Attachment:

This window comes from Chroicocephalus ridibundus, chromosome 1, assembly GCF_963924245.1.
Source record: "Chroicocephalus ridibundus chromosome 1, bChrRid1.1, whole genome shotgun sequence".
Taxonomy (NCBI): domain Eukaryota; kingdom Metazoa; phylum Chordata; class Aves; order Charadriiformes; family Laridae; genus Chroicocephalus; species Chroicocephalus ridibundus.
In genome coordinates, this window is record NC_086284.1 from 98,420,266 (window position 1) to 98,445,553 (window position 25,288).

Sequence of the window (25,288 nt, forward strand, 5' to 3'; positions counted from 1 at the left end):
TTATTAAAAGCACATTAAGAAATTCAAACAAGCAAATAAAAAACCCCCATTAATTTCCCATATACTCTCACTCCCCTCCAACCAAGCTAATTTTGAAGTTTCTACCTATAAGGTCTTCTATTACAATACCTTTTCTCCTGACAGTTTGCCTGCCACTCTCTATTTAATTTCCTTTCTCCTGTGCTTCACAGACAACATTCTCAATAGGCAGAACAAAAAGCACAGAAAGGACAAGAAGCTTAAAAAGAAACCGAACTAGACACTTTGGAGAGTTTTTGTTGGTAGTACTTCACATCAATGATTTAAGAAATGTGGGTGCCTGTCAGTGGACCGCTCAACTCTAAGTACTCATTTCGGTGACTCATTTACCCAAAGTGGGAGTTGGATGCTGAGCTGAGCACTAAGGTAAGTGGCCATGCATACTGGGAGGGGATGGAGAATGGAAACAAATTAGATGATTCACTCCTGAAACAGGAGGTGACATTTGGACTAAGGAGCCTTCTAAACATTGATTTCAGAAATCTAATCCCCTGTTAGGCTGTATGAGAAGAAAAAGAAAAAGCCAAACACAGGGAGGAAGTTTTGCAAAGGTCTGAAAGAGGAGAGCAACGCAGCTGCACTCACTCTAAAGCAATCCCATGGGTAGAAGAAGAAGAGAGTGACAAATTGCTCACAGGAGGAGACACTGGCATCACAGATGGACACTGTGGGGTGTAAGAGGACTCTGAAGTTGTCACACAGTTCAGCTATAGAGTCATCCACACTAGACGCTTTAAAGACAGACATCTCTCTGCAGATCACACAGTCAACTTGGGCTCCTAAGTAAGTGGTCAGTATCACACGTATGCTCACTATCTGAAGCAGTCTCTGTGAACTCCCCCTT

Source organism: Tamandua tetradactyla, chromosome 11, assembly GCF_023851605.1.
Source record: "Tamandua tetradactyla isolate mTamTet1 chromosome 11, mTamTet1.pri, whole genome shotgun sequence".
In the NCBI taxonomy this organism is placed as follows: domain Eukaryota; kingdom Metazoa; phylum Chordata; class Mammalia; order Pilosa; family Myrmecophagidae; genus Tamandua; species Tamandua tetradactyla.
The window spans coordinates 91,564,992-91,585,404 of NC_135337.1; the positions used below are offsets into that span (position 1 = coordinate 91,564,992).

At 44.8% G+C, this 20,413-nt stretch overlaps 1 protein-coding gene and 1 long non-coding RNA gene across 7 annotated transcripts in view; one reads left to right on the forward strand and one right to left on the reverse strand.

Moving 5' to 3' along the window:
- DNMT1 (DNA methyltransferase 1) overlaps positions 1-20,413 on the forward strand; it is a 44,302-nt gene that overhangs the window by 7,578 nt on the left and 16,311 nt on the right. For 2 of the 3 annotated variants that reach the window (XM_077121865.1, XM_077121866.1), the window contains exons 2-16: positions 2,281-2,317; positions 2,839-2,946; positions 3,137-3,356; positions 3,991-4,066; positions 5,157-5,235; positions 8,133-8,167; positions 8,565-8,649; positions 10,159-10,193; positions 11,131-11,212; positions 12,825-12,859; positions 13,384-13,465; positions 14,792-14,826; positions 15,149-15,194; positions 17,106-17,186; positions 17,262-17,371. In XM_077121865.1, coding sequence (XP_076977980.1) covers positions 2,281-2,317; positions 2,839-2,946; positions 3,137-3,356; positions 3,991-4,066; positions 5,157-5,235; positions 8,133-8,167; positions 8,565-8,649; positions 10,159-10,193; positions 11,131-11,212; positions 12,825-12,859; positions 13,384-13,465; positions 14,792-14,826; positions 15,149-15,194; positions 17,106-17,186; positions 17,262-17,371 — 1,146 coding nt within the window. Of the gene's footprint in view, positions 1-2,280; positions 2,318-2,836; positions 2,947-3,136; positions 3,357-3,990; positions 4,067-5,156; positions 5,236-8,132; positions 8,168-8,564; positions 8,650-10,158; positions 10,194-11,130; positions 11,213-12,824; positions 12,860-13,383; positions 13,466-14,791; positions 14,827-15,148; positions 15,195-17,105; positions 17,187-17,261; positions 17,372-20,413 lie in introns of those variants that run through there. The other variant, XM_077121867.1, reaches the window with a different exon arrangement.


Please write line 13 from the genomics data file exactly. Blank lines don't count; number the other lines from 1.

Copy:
- DNMT1 (DNA methyltransferase 1) overlaps positions 1-20,413 on the forward strand; it is a 44,302-nt gene that overhangs the window by 7,578 nt on the left and 16,311 nt on the right. For 2 of the 3 annotated variants that reach the window (XM_077121865.1, XM_077121866.1), the window contains exons 2-16: positions 2,281-2,317; positions 2,839-2,946; positions 3,137-3,356; positions 3,991-4,066; positions 5,157-5,235; positions 8,133-8,167; positions 8,565-8,649; positions 10,159-10,193; positions 11,131-11,212; positions 12,825-12,859; positions 13,384-13,465; positions 14,792-14,826; positions 15,149-15,194; positions 17,106-17,186; positions 17,262-17,371. In XM_077121865.1, coding sequence (XP_076977980.1) covers positions 2,281-2,317; positions 2,839-2,946; positions 3,137-3,356; positions 3,991-4,066; positions 5,157-5,235; positions 8,133-8,167; positions 8,565-8,649; positions 10,159-10,193; positions 11,131-11,212; positions 12,825-12,859; positions 13,384-13,465; positions 14,792-14,826; positions 15,149-15,194; positions 17,106-17,186; positions 17,262-17,371 — 1,146 coding nt within the window. Of the gene's footprint in view, positions 1-2,280; positions 2,318-2,836; positions 2,947-3,136; positions 3,357-3,990; positions 4,067-5,156; positions 5,236-8,132; positions 8,168-8,564; positions 8,650-10,158; positions 10,194-11,130; positions 11,213-12,824; positions 12,860-13,383; positions 13,466-14,791; positions 14,827-15,148; positions 15,195-17,105; positions 17,187-17,261; positions 17,372-20,413 lie in introns of those variants that run through there. The other variant, XM_077121867.1, reaches the window with a different exon arrangement.